"It changed my whole view of life that somebody cared," says Dwight Rennie Dennis, 47, a registered sexual predator and St. Francis resident who has spent much of his adult life in and out of Florida prisons. "This place made me understand that I can be somebody, that I can do better."

That all changed in January, though, when a playground opened about two blocks away in Florence C. Hardy Park, triggering state and local residency restriction laws for sex offenders. In all of Miami-Dade and Broward, ordinances forbid convicted sex offenders from living within 2,500 feet of schools and places where children congregate.

The Department of Corrections, which supervises sex offenders on probation, ordered the men to leave St. Francis, says Chris Mancini, a Fort Lauderdale attorney who filed an injunction on behalf of eight residents who wanted to remain.

The injunction bought the men some time, Mancini says. But in August, when it looked like St. Francis would close for lack of clients and mounting debt, the men signed a court settlement agreeing to move out by Oct. 21.

"The Mission had no funds," says Mancini, who represented the men pro bono.

The nonprofit St. Francis, which gets no government assistance, subsists solely on private donations and client fees.

But St. Francis had waived the men's weekly fees while they saved up to rent a new home, adding to debts accumulated over the years, including a $250,000 mortgage and another $250,000 in notes secured with the property, according to Broward County records and the center's tax filings.

After nearly 40 years of rescuing outcasts and addicts, St. Francis' end appeared imminent.

"We had not been a good steward by letting our hearts guide us instead of our heads," says St. Francis director Jack LaBarga. "It cost us dearly."

Yet, once word spread that St. Francis would no longer house sex offenders, new clients emerged for substance abuse treatment, LaBarga says, and an anonymous donor pledged enough money to keep the center open for six months -- with conditional promises of more.

"The donor required that we center our program back on alcoholics and drug addicts," LaBarga says.

St. Francis' departure from treating only substance abusers occurred in 2005, when the Depatment of Corrections first approached the center about taking in a convicted sex offender, Mancini says.

The center admitted the man as a residential client, and soon afterward state probation officers referred more sex offenders to St. Francis, which interviewed and admitted the men on a case-by-case basis.

The last six convicted sex offenders now living at St. Francis say they have lived by the center's rules that they find jobs, pay rent, attend therapy and nightly chapel services, and observe curfews.

Sharing a home, and a common purpose of self-improvement, has created a bond among the residents, some of whom launched a car washing and detailing business together after failing to find jobs.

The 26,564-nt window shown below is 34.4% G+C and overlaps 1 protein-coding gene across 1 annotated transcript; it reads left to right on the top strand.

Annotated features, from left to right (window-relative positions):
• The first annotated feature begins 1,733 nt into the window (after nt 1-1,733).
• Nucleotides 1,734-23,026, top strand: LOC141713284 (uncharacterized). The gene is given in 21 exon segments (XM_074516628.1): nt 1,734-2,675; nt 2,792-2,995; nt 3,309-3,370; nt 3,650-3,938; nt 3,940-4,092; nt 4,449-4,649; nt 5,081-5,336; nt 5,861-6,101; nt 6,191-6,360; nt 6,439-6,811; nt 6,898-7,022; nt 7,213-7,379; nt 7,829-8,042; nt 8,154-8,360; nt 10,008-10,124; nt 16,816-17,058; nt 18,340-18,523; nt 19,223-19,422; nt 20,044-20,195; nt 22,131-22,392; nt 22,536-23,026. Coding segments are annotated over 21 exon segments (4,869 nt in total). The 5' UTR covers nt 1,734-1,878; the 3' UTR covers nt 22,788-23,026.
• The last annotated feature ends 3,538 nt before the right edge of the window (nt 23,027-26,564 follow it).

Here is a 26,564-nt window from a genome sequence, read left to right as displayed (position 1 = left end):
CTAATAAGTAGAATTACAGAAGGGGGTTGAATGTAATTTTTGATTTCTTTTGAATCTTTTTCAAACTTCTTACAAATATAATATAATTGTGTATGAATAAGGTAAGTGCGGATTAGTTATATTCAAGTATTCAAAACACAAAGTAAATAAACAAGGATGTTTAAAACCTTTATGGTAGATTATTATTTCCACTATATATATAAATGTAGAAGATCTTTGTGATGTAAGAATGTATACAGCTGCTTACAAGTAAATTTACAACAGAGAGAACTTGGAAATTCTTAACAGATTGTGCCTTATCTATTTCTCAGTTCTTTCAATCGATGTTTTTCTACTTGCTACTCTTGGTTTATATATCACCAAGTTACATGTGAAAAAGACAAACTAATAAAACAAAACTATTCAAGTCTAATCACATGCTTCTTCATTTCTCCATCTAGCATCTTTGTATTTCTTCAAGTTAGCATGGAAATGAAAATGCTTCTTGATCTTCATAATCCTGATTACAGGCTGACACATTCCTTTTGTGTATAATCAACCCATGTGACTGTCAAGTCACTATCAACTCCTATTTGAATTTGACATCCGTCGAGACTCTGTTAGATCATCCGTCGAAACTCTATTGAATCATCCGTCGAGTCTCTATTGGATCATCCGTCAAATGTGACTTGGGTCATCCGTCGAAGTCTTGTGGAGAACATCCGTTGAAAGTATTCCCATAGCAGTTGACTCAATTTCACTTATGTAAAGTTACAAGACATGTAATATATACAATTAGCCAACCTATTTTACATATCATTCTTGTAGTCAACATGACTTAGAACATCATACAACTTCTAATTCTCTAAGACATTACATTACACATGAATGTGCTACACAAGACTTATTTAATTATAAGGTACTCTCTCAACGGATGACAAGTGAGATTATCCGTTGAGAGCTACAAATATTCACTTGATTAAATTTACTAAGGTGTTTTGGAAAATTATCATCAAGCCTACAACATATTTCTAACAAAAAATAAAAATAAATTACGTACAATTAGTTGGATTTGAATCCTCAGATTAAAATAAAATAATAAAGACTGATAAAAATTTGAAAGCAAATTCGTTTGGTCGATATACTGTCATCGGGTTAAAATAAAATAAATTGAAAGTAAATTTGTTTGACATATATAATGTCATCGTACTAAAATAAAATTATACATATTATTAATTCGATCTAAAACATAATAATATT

"We've been living as a family for the last three years," says Michael Gustavo Navarro, 29, a St. Francis resident.

Navarro, who is on probation through September 2021, was convicted of exposing himself to and having sex with a 13-year-old in 2003.

He owns up to his crime and says he accepts the punishment. However, Navarro believes he is entitled to live in Broward.

He says the Department of Corrections gave him a list of approved residency locations, with the closest one near Fort Myers.

"Nothing local," he says.

As the Oct. 21 deadline approaches, Navarro worries he and the other residents may end up like the colony of sex offenders living under the Julia Tuttle Causeway in Miami-Dade, where a multitude of local residency restrictions for sex offenders have left them with few other places to live.

It's not like homeless sex offenders are leaving town, Mancini says.

"They're there," he says. "They haven't gone anywhere. They're living under bridges. They're being driven off the registration roles. So this whole residency restriction thing has turned out to be counterproductive."

The irony of evicting the St. Francis residents, said Jill Levenson, a licensed clinical social worker and chairwoman of the Department of Human Services at Lynn University Bachelor's, master's & online degrees in Boca Raton, is that the center was probably the best environment for them.

"The programming was probably ideal for this kind of person," she says. "He's got a structured, safe, supervised environment to live in, with therapeutic programming that focuses on preventing future crimes, resisting temptations, changing your thinking, living in a law-abiding fashion, and being part of a therapeutic community where those pro-social behaviors are supported."

"That is exactly the kind of environment we know helps prevent recidivism."

"That old law about 'an eye for an eye' leaves everybody blind. The time is always right to do the right thing." - Martin Luther King (United States Constitution, Bill of Rights)

© 2006-2009 Sex Offender Issues , All Rights Reserved